Spit in the sky, it falls in your eye
The famous saying perfectly epitomizes the sorry state of Kazakhstan’s President Kassym-Jomart Tokayev. Swayed by the West’s hefty promises, Tokayev lately left no stone unturned to rock Putin’s boat. In order to appease the EU, Tokayev in July declared that he will supply oil to Europe to help it brave the Russian energy assault.
Russia is one step ahead by all means
Earlier in June, the president said that he will not recognize the eastern Ukrainian separatist republics of Donetsk and Luhansk as independent states. But Russia’s oil strike on Kazakhstan was all it took to tame Tokayev’s masochism. Russia has so far halted Kazakh oil supplies to the Black Sea via The Caspian Pipeline Consortium (CPC) four times this year. The pipeline passes through Russia and is Kazakhstan’s biggest source of revenue.
So, you see, Russia holds considerable economic leverage against Kazakhstan, like any other Central Asian country. And that’s why Nur Sultan can never go out of its way to rub Russia the wrong way, regardless of which leader commands the power.
Practically speaking, Russia always has Kazakhstan at its disposal, and it can make Tokayev dance to its tunes with ease.
For example this: Russia is now looking forward to turning Kazakhstan into its major defence supplier. Last month, Tokayev signed a decree allocating an additional 441 billion tenge (or $939.5 million) to support the country’s defense sector, increasing total spending by nearly 1.5 times last year’s $1.7 billion budget. Interestingly, the country has also halted the export of its weapons for 1 year.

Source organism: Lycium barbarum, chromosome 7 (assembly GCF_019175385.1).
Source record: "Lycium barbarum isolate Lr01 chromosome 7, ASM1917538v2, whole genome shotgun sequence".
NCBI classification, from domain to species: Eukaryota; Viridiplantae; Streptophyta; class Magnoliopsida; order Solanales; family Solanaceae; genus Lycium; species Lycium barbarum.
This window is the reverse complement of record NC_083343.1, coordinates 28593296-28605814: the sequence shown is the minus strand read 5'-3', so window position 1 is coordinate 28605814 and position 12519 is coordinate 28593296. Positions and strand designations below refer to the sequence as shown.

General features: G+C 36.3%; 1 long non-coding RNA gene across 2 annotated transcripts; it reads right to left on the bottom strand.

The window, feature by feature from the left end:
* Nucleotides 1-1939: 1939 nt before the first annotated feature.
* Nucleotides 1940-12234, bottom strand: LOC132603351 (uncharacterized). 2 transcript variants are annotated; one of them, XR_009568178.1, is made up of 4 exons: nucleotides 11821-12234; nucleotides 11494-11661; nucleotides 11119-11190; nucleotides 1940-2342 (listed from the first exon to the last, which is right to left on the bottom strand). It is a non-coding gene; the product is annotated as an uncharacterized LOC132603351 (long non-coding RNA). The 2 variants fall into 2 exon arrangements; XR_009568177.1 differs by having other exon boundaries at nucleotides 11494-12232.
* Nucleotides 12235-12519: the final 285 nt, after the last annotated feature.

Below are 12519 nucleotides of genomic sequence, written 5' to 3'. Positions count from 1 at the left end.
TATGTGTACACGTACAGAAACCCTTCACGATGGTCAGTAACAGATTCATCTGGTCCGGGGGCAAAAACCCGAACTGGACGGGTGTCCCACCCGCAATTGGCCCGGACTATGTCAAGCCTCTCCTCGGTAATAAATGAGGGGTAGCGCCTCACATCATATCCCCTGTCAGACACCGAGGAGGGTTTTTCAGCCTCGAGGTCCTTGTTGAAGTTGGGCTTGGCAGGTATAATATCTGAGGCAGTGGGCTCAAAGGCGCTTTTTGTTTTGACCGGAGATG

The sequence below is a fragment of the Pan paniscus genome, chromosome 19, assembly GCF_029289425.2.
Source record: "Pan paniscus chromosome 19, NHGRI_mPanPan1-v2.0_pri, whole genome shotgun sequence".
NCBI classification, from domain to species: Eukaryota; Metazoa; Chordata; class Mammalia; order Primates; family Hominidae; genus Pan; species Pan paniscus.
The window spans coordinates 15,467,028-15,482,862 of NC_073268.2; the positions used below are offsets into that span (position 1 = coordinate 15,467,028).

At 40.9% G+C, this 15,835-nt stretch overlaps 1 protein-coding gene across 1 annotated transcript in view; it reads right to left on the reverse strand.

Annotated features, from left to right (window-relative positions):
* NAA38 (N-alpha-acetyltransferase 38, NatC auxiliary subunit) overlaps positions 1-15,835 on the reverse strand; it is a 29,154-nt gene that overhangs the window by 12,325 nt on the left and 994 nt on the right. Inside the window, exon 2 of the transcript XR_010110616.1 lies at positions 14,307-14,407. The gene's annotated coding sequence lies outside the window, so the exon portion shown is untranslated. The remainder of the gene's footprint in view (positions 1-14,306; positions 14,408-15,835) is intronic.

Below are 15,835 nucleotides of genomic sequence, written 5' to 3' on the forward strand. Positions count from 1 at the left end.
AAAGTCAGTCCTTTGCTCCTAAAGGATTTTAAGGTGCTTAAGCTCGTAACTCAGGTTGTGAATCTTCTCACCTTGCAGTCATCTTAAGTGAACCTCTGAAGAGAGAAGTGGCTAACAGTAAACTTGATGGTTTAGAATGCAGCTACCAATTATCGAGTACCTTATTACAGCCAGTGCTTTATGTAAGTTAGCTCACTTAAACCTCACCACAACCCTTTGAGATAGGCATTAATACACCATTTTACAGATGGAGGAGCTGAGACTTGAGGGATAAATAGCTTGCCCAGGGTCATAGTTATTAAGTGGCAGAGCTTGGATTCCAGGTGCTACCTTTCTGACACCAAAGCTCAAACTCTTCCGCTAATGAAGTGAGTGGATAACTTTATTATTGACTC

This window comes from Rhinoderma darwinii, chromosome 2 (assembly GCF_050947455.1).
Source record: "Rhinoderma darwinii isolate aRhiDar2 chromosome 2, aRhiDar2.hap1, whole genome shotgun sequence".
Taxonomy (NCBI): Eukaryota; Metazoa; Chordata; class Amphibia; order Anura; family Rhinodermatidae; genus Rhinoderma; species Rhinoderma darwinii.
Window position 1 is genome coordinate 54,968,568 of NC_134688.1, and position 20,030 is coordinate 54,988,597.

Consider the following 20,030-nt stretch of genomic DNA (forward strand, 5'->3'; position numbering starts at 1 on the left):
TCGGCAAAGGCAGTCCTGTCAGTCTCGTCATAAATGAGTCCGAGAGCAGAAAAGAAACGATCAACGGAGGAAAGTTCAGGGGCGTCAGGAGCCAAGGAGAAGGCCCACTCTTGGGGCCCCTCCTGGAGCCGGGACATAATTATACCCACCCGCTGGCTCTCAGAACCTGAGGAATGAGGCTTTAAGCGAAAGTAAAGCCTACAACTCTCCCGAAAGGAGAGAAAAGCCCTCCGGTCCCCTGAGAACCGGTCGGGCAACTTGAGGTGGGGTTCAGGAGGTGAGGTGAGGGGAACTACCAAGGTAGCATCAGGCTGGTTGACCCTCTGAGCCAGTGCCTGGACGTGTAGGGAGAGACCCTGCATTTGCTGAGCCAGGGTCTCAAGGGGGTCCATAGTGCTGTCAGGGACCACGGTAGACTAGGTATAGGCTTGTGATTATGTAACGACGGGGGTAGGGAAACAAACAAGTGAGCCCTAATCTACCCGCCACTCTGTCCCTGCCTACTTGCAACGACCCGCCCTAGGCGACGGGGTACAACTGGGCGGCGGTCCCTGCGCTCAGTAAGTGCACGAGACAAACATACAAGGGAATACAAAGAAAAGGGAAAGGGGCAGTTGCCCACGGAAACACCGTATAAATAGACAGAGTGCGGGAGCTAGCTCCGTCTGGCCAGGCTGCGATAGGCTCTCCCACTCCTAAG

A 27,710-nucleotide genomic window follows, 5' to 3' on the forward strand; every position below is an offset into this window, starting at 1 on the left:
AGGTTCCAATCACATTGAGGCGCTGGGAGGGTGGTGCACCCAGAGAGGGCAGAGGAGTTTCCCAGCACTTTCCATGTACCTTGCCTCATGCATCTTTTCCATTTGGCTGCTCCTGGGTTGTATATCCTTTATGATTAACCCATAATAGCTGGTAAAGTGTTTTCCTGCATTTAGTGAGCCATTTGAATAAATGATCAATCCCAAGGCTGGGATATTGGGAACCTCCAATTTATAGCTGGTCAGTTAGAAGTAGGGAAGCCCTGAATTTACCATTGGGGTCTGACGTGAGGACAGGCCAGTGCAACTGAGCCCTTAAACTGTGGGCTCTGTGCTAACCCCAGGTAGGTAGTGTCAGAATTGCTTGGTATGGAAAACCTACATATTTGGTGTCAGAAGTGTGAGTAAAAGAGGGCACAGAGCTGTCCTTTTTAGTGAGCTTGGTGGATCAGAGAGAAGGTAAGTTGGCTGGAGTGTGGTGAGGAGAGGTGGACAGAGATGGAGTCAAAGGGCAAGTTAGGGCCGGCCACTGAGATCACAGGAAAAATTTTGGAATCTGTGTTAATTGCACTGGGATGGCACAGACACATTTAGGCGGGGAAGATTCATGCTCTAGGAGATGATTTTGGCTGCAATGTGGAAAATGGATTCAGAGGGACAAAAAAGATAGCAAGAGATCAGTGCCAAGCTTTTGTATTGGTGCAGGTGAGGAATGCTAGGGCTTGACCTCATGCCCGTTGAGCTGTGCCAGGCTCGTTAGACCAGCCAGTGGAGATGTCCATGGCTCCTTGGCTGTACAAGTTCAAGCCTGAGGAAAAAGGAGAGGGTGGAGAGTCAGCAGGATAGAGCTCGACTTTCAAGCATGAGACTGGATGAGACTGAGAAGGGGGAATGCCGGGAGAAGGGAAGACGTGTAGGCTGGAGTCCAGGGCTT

For the unawares, Kazakhstan produces a wide range of military equipment, including boats, armoured vehicles, machine guns, grenades, torpedoes, and protective equipment. It is evident that Kazakhstan might be stockpiling weapons to arm its military to the teeth. Some experts in the West fancy that Kazakhstan might be planning to wage a war against Russia.
Although, such tall claims hold no ground. Firstly, Russia this January demonstrated its unchallenged military supremacy when it sent its troops into the country and helped Tokayev suppress the protests and reinstate stabilization. Tokayev understands that Putin’s auspices are a prerequisite for his regime to stay in power. He is living on borrowed time, and he is definitely not in a position to poke Putin in the eye.
The fact of the matter is that Russia’s defence manufacturing sector is stressed-out and overburdened in the aftermath of the Ukraine war. Russian deputy prime minister Yuri Borisov in July had acknowledged, “The burden on the Russian defence-industrial complex has increased significantly. In order to guarantee the supply of arms and ammunition it is necessary to optimise the work of the defence-industrial complex and enterprises working in co-operation with the defence industry.”
Furthermore, Russia is overwhelmed with arms delivery commitments to Asian and African nations. So, it’s highly likely that Russia might be striving to use Kazakhstan as a defence manufacturing base for itself. It will also generate massive employment opportunities for the Kazakh people, and help Russia expand its economic influence over the nation. For Russia, it would be a win-win scenario, as it will also ease off the burden on the Russian defence-industrial complex.
On the other hand, Putin has also issued a decree to expand Russia’s military size. On Thursday, Putin ordered the Russian military to increase its number of soldiers by 137,000 to a total of 1.15 million servicemen. To arm these new personnel, Russia could use Kazakh-made weapons and ammunitions without really bothering its own defence industry.
So, the West’s ‘Mission Kazakhstan’ seems to have fallen flat here, where it’s Europe, yet again, at the receiving end.